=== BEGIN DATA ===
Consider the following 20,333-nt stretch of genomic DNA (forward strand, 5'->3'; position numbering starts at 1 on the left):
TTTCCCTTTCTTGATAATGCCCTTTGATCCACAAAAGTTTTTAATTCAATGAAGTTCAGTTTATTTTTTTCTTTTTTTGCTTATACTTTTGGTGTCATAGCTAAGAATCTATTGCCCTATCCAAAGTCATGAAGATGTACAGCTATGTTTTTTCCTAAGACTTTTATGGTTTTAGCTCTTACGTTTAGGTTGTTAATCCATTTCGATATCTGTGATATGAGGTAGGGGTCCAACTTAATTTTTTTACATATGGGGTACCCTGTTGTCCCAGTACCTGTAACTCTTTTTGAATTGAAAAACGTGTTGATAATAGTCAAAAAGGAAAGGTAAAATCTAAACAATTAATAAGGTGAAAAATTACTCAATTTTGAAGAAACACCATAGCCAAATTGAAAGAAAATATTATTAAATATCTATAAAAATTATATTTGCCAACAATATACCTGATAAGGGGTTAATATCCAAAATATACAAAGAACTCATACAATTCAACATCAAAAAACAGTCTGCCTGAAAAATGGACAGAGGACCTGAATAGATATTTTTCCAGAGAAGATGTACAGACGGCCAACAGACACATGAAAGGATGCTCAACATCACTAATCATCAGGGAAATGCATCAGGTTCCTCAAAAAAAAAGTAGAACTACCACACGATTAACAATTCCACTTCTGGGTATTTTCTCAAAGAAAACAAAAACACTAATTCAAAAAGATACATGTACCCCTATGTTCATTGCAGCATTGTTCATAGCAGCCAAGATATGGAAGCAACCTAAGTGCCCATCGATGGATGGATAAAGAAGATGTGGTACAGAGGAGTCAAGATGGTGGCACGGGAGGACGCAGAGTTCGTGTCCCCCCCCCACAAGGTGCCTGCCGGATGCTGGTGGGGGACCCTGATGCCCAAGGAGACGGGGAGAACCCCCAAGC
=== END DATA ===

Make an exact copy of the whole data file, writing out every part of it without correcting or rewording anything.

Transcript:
Consider the following 20,333-nt stretch of genomic DNA (forward strand, 5'->3'; position numbering starts at 1 on the left):
TTTCCCTTTCTTGATAATGCCCTTTGATCCACAAAAGTTTTTAATTCAATGAAGTTCAGTTTATTTTTTTCTTTTTTTGCTTATACTTTTGGTGTCATAGCTAAGAATCTATTGCCCTATCCAAAGTCATGAAGATGTACAGCTATGTTTTTTCCTAAGACTTTTATGGTTTTAGCTCTTACGTTTAGGTTGTTAATCCATTTCGATATCTGTGATATGAGGTAGGGGTCCAACTTAATTTTTTTACATATGGGGTACCCTGTTGTCCCAGTACCTGTAACTCTTTTTGAATTGAAAAACGTGTTGATAATAGTCAAAAAGGAAAGGTAAAATCTAAACAATTAATAAGGTGAAAAATTACTCAATTTTGAAGAAACACCATAGCCAAATTGAAAGAAAATATTATTAAATATCTATAAAAATTATATTTGCCAACAATATACCTGATAAGGGGTTAATATCCAAAATATACAAAGAACTCATACAATTCAACATCAAAAAACAGTCTGCCTGAAAAATGGACAGAGGACCTGAATAGATATTTTTCCAGAGAAGATGTACAGACGGCCAACAGACACATGAAAGGATGCTCAACATCACTAATCATCAGGGAAATGCATCAGGTTCCTCAAAAAAAAAGTAGAACTACCACACGATTAACAATTCCACTTCTGGGTATTTTCTCAAAGAAAACAAAAACACTAATTCAAAAAGATACATGTACCCCTATGTTCATTGCAGCATTGTTCATAGCAGCCAAGATATGGAAGCAACCTAAGTGCCCATCGATGGATGGATAAAGAAGATGTGGTACAGAGGAGTCAAGATGGTGGCACGGGAGGACGCAGAGTTCGTGTCCCCCCCCCACAAGGTGCCTGCCGGATGCTGGTGGGGGACCCTGATGCCCAAGGAGACGGGGAGAACCCCCAAGC